Met officer to face test of NI policing climate

Metropolitan Police Deputy Assistant Commissioner Hugh Orde has been appointed as the next Chief Constable of the Police Service of Northern Ireland.

The Policing Board concluded their round of final interviews on Wednesday afternoon, but the announcement of the appointment to the Province's £130,000-a-year top police job was delayed as the eight-strong panel deliberated their final decision.

The appointment, to what is widely recognised to be one of the toughest policing posts in Europe, has received the approval of the Secretary of State for Northern Ireland John Reid.

Dr Reid said that he was "certain that the Board had found a more than able new Chief Constable in Mr Orde."

There has been unease in Unionist circles at the appointment, particularly as it transpired that the panel had been split over the appointment. Lord Kilclooney, John Taylor, said that the appointment was a "controversial decision" and that he was concerned that it would not be well received in Northern Ireland.

Fellow unionist Fred Cobain who was on the selection panel said that no one should have been appointed and claimed that an Inspectors of Constabularies advisor had said that none of the candidates was up to the job.

However, Chairman of the Policing Board Professor Desmond Rea said that the selection process had been rigorous with Mr Orde winning through in the overall score and not by a vote.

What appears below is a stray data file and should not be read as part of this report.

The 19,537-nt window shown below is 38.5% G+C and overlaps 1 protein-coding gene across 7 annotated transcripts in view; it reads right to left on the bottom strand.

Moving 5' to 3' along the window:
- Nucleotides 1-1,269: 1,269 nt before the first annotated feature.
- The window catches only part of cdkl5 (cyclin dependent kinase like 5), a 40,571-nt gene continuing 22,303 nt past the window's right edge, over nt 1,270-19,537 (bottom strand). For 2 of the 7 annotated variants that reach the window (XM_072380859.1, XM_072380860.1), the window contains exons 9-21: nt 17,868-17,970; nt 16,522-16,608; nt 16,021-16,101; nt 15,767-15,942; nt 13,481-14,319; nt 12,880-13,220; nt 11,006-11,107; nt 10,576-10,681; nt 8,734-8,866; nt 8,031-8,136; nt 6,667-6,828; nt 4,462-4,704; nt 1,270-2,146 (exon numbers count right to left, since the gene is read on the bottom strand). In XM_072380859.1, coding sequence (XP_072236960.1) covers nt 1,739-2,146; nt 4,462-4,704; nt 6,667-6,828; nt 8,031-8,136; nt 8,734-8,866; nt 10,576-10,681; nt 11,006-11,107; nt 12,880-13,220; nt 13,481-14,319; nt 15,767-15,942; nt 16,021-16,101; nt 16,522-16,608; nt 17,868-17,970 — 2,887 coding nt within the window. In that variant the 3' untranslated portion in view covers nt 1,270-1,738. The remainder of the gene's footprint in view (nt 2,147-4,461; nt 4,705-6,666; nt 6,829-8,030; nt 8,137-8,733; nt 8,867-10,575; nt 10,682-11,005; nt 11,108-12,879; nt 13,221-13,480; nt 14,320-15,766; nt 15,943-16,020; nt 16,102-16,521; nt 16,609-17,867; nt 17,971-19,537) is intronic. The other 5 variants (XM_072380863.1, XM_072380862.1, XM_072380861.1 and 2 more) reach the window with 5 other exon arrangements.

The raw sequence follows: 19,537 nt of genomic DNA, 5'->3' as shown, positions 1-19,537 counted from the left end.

At a press conference held after the appointment was announced Mr Orde said the job was not for the "faint-hearted", and was one of the "ultimate challenges" in policing.

He said: "The Patten Report, the Police Ombudsman, the Policing Board, the new drive towards community policing, all provide a huge opportunity to deliver one of the most effective police services in a world - a model that others may wish to follow.

"To be involved in that will be a huge privilege. I see it as a post of huge importance not only with Northern Ireland but nationally and internationally."

Hugh Orde, 43, who is Metropolitan Police Deputy Assistant Commissioner, has spent two-and-a-half years reinvestigating the murder of solicitor Pat Finucane. He joins the PSNI in the unusual position of having to enact the recommendations of the Stevens Inquiry, in which he was involved as a senior investigator.

Mr Orde beat off the challenges from two other contenders for the post, PSNI Assistant Chief Constables Alan McQuillan and Chris Albiston.

Earlier in the year PSNI Acting Chief Constable Colin Cramphorn announced he would not be applying for the top post. Mr Cramphorn has been Acting Chief Constable since Sir Ronnie Flanagan retired at the end of March.


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